The exhibit also displays antibody tests from 1985 and condoms distributed to gay men in the early and mid-1980s, with a stress on the importance of their use to combat AIDS. One section shows how those test kits emerged from the research in 1983-1984 of two physicians, Luc Montagnier (Pasteur Institute, Paris) and Robert Gallo (National Institute of Health, Bethesda), whose pioneering lab work led to them being recognized as the co-discoverers of HIV as the virus responsible for the cause of AIDS. They co-patented the test kit and split its royalties.
A fascinating feature of the exhibit is the timeline for the years 1981 to 1987, which shows key dates defining the early panic over the illness — such as in 1985, the same year Rock Hudson died and also when the first antibody tests began to be used, when the student Ryan White, a teenaged hemophiliac who contracted HIV from a contaminated blood treatment, was expelled from his Kokomo, Ind., middle school, though doctors insisted he posed no risk to other students.
The next year, as the exhibit shows, came the first drug treatment — AZT, a type of antiretroviral drug, originally marketed under the name Retrovir — that helps to slow the spread of HIV in the body but does not stop it entirely. Also in 1986 came the first official U.S. government policy document on HIV/AIDS, which advocated the use of condoms, infuriating the right wing. It was the landmark study by C. Everett Koop, the U.S. Surgeon General, of which a copy is on display in the exhibit.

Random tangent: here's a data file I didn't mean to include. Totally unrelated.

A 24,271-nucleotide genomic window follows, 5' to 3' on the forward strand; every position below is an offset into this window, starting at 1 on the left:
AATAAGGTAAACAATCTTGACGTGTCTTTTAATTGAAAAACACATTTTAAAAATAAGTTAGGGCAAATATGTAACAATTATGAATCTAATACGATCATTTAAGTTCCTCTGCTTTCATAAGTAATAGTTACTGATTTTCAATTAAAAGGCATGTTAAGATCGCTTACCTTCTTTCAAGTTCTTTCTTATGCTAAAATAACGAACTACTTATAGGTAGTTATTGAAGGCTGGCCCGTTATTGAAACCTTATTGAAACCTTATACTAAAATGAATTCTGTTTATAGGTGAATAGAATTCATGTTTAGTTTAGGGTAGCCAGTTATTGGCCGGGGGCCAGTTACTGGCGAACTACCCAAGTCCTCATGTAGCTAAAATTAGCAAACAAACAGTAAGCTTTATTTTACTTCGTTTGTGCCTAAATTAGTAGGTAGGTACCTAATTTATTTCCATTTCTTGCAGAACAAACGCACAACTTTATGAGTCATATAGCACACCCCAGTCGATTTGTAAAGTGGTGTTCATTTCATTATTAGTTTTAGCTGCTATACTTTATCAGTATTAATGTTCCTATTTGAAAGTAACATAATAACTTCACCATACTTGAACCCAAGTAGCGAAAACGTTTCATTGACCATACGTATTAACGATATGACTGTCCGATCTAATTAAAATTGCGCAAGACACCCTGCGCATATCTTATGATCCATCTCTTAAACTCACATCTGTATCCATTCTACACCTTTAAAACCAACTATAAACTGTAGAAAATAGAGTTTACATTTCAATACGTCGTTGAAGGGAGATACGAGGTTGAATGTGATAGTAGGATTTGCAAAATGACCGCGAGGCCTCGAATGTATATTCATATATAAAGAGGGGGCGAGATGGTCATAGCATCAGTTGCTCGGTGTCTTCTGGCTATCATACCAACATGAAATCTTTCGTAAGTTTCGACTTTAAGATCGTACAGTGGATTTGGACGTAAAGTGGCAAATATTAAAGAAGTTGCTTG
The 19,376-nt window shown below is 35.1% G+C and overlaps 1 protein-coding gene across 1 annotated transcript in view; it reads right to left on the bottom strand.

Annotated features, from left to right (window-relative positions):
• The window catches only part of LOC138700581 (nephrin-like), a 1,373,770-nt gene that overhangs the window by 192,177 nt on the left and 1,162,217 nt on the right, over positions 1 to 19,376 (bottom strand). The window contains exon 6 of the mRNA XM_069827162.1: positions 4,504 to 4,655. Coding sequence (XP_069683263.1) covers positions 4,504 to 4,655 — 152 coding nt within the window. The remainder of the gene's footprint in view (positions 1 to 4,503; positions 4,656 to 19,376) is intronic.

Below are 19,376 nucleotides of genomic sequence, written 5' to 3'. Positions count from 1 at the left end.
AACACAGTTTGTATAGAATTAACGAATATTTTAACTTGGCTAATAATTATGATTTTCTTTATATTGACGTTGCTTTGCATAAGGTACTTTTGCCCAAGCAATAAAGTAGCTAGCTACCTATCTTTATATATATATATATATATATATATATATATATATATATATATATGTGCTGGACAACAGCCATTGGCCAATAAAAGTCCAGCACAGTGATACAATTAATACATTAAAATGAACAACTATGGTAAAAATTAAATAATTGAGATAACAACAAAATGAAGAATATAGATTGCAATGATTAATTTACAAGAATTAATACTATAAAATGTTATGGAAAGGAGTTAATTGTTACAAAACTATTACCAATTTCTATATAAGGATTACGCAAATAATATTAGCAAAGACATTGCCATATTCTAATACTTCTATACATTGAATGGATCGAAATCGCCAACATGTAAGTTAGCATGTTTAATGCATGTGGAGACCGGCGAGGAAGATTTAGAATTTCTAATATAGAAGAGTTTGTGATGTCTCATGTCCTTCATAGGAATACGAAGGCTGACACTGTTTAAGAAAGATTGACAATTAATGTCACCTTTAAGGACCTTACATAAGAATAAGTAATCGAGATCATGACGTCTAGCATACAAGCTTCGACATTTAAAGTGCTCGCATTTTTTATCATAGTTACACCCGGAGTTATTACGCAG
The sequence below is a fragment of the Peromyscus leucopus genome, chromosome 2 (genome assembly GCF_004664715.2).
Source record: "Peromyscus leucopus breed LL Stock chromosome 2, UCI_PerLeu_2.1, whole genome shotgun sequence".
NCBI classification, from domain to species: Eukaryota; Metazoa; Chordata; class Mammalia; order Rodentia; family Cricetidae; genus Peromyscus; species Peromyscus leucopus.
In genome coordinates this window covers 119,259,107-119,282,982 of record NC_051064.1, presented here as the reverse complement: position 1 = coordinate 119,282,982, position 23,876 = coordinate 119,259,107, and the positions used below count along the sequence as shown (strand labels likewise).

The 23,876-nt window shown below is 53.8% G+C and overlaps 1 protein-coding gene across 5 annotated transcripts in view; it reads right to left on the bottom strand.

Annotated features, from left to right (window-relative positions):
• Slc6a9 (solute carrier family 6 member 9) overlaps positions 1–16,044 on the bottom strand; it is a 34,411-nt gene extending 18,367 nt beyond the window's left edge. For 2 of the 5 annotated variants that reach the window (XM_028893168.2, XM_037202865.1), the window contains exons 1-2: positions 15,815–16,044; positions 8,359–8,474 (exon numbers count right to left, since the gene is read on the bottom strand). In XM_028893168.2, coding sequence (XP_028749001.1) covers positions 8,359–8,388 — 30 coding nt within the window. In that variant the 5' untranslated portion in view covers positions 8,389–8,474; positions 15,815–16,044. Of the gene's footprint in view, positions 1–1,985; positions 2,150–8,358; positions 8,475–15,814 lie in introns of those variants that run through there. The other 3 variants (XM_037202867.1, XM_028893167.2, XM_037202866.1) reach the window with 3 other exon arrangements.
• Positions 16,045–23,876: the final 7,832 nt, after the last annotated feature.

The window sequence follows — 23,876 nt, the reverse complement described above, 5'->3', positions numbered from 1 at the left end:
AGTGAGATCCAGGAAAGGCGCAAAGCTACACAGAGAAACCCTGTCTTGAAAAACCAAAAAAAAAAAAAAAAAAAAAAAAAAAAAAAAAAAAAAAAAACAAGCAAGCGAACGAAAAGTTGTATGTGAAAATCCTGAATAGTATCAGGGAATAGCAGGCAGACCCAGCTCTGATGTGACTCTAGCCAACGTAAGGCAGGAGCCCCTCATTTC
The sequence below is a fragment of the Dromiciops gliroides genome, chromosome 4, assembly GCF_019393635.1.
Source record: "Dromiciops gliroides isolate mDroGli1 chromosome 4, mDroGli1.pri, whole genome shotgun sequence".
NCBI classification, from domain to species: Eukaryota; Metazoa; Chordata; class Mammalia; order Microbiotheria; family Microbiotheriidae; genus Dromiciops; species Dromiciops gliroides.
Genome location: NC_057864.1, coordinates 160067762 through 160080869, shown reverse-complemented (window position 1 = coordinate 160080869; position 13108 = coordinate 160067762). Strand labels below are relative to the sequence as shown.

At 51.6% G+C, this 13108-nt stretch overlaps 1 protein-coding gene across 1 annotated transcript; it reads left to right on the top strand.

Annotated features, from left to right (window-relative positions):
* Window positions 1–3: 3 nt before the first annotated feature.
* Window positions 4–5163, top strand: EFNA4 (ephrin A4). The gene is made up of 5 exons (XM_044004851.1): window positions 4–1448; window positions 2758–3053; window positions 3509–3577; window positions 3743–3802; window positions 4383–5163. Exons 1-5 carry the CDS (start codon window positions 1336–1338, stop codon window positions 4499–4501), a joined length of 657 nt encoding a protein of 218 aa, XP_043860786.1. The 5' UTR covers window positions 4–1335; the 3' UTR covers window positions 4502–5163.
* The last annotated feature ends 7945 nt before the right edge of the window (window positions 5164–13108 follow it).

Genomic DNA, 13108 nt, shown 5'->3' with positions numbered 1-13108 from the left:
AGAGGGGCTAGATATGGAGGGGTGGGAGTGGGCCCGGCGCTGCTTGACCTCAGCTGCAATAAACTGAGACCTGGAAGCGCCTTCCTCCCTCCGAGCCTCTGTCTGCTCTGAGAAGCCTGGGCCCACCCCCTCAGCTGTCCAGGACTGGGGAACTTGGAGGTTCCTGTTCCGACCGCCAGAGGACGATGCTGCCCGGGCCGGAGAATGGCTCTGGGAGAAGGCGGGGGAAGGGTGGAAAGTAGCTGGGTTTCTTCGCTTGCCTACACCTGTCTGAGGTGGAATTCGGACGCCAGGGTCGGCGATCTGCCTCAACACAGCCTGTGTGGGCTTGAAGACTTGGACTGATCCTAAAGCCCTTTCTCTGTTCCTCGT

But progress in understanding the disease came only in fits and starts, as the exhibit reveals, and key information sometimes lagged for years. Ott notes that for a long period “women with AIDS, who were predominantly poor and African American or Latina, were excluded from clinical tests, and that the official AIDS definition did not include diseases specific to women until 1994.”
The exhibit and its companion website are open to the public beginning today.